It wasn't even as if it were a special chair. It was simple and straightforward, an office chair with raised arms, much too smooth and much too sleek and much too black to ever make one feel very much at ease in it. Like the rest of the room it had been pared down to the barest of essentials that made it what it was, all unneeded and useless luxuries stripped away, leaving it utilitarian and unimaginative. It was a chair you did work in, and was not built with petty comforts for the terminally lazy in mind. All on its own, the chair commanded no special respect. It was just that, a chair. Wormmon had slept on patches of the fortress' cold metal floor that made a more pleasant resting place.
But it was Ken's chair, and in the end that was all that really mattered to him.
Oh, he just didn't know anymore. While most of him cringed at the thought of crossing the strict line that his master had drawn defining unquestioning obedience to the formality of the relationship between him and his slaves, a tiny little part of him with a tiny little voice buried far away in his breed still wistfully yearned for the casual contact that even a lowly pet received. It wasn't a wise voice; it was wild and defiant, and there was nothing cagey about it at all. Since Ken was loath to touch him anymore, save to strike him in anger, he had taken to spending the long nights sorrowfully curled up in his master's seat, after the Emperor had returned to his home in the real world, just to bask in the fading memory that the most important person in his life had once been there.
And he dreamed, and in those dreams he remembered a young boy with gentle blue eyes and a kind face. A boy who had once loved him, and whom he still faithfully loved as any good digimon should.
It was an incredibly depressing thing to contemplate.
Wormmon shivered, and curled a little tighter into himself. The horrible fortress and its lingering chill of winter had leeched out any warmth left pooled in the chair during the midnight hours, the same way it leeched out all traces of light and hope and simple humanity and then bled a little hate into the shrivelled wound left behind ...
Even without the blizzard and the snow and the icy winds, the fortress was as cold as a meat locker and just about as hospitable. It was a massive and elaborate maze of black passages and chambers, boxed atop each other like combs in a hive, all frosted over with sterile phosphorus illumination. Lines of light ran along the metal walls as thinly and quickly as mercury. They traced out complex mathematical patterns of construction etched into the surface before being swiftly absorbed into the all-pervading gloom. A brittle chill that felt straight from a tomb breathed its way along the halls; for reasons Wormmon had never really understood, his master insisted that the impersonally low temperature be maintained at all times. It had to do with computers, or something. Oh, he couldn't remember why exactly - Ken had only explained it to him once, with a look on his face that made it painfully clear that if he had no intention of broaching the subject again without using the whip as a visual aid. Any number of protests that Wormmon had raised in the past regarding the chill and his master's health had met with a gruesome death, until fear of the boy's temper had finally outweighed his concern.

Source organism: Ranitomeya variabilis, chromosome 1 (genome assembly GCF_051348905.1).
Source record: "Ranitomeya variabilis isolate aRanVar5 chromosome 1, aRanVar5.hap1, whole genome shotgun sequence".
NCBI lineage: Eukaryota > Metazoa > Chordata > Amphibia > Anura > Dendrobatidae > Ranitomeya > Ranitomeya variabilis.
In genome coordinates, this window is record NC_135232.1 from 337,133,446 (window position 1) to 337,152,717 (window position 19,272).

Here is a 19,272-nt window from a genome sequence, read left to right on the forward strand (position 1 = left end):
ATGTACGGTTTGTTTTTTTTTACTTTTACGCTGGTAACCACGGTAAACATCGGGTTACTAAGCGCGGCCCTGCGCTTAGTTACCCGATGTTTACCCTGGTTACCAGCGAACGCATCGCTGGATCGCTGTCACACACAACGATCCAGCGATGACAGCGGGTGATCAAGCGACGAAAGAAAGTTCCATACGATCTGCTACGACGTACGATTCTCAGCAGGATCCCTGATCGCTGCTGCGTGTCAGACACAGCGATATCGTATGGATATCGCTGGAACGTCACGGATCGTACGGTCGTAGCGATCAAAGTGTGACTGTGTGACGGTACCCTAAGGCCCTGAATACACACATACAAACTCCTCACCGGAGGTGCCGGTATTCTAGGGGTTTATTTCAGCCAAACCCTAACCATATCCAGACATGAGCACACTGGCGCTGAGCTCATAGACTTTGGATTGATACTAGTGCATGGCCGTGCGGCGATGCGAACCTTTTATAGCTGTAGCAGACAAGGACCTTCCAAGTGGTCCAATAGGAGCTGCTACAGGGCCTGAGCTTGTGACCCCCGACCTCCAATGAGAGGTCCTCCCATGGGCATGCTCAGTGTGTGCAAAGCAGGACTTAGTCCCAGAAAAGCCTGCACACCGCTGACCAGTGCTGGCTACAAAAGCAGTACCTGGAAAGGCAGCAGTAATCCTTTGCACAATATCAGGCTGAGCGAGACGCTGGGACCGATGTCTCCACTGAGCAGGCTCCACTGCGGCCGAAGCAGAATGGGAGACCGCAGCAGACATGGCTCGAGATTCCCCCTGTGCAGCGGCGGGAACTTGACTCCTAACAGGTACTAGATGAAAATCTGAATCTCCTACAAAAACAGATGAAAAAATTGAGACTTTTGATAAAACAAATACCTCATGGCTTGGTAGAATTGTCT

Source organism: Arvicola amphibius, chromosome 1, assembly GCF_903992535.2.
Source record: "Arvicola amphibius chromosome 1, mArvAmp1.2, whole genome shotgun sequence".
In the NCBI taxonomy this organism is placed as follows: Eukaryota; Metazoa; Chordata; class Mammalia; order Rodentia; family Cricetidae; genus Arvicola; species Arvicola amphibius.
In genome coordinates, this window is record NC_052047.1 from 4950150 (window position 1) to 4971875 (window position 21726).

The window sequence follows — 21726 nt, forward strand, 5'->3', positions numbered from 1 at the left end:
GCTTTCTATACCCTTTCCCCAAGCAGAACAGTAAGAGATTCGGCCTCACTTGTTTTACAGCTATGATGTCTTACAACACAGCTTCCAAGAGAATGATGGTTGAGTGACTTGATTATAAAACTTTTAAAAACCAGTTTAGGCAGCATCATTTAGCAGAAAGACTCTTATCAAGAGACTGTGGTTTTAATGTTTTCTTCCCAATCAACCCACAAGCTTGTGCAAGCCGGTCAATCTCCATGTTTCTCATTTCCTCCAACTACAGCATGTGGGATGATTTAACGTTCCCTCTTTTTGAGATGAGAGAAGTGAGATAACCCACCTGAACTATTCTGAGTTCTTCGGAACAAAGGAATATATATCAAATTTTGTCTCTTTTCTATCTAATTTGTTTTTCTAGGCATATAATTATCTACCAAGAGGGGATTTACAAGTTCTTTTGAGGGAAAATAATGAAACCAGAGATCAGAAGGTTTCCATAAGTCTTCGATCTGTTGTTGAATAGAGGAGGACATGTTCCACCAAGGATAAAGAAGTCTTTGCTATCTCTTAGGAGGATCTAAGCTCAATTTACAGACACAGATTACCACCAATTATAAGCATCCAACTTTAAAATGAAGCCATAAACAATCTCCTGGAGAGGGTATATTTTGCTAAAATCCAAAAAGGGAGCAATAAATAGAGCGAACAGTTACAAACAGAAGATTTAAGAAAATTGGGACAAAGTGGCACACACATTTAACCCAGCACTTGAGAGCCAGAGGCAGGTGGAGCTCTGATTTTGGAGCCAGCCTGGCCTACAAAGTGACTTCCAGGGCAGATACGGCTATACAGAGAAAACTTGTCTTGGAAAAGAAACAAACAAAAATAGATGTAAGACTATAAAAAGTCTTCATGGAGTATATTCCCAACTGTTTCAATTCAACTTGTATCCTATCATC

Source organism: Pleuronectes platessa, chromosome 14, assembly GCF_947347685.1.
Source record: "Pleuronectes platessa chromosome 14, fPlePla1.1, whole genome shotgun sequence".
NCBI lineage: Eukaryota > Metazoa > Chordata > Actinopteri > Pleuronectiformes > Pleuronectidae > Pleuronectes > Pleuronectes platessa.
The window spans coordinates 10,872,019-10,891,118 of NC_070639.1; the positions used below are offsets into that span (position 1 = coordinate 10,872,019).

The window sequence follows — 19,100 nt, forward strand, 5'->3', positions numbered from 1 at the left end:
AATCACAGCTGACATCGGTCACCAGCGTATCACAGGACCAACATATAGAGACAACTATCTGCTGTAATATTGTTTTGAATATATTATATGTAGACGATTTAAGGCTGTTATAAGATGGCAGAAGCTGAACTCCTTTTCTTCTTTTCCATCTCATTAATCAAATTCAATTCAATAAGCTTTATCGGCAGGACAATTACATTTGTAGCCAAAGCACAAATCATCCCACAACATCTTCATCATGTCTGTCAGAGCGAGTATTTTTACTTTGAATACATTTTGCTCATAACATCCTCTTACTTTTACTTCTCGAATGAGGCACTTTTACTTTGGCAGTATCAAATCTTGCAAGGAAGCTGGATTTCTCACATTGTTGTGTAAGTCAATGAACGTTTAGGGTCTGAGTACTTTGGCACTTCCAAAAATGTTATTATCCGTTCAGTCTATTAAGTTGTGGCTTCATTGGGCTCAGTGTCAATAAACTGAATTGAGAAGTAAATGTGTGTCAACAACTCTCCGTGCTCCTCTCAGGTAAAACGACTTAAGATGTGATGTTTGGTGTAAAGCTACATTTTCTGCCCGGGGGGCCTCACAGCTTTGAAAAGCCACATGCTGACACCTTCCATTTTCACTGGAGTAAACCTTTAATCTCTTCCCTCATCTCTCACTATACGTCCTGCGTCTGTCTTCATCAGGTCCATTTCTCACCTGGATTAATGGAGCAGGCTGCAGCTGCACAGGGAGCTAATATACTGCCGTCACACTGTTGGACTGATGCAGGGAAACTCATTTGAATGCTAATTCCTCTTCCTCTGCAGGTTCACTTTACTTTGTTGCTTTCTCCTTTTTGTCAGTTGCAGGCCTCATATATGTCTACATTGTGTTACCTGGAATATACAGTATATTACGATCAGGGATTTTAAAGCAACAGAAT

With a ragged little sigh, the caterpillar stared moodily out into the darkened room, towards a single hallway beaming off into depths unknown. All too often Wormmon found himself in that familiar situation, with his heartfelt pleas falling on the deaf ears of a callously indifferent master. Ken had cared once - he really had! - but that had been a long, long time ago. Perhaps he had forgotten how to since then. And the more time he spent in the digital world the further away he drew from his digimon partner, alone and untouchable, like a dead tree standing stark against the sky.
Of course, that didn't mean that Wormmon would just give up trying. Not by a long shot. Maybe… maybe things would change for the better. He still had time left. Yes, he thought, his antennae perking up slightly. Yes, he had to keep trying. He just had to. So long as weekends like this one kept coming up, where for two whole days the Emperor's agenda spread itself out like a hidden blackjack hand, he still had the opportunity to try and help his master find his way.
A weekend meant two things. First of all, it meant that he would be seeing a lot of his beloved Ken, for the boy would have nearly forty-eight hours away from school at his availability. He knew that Ken infinitely preferred to spend his time in the digital world rather than his own, for unhappy reasons that tore at Wormmon's heart. He had developed an unsettling fixation with his new domain, one quite out of character with the kind boy that the little digimon could still just remember, and as a result spent every waking hour he could afford warily lording over it. Like the long line of tyrants before him, he wasn't particularly comfortable with the idea of leaving his territory for any length of time. Wormmon suspected that the very thought that something might happen in the digital world behind his back chafed at his master considerably.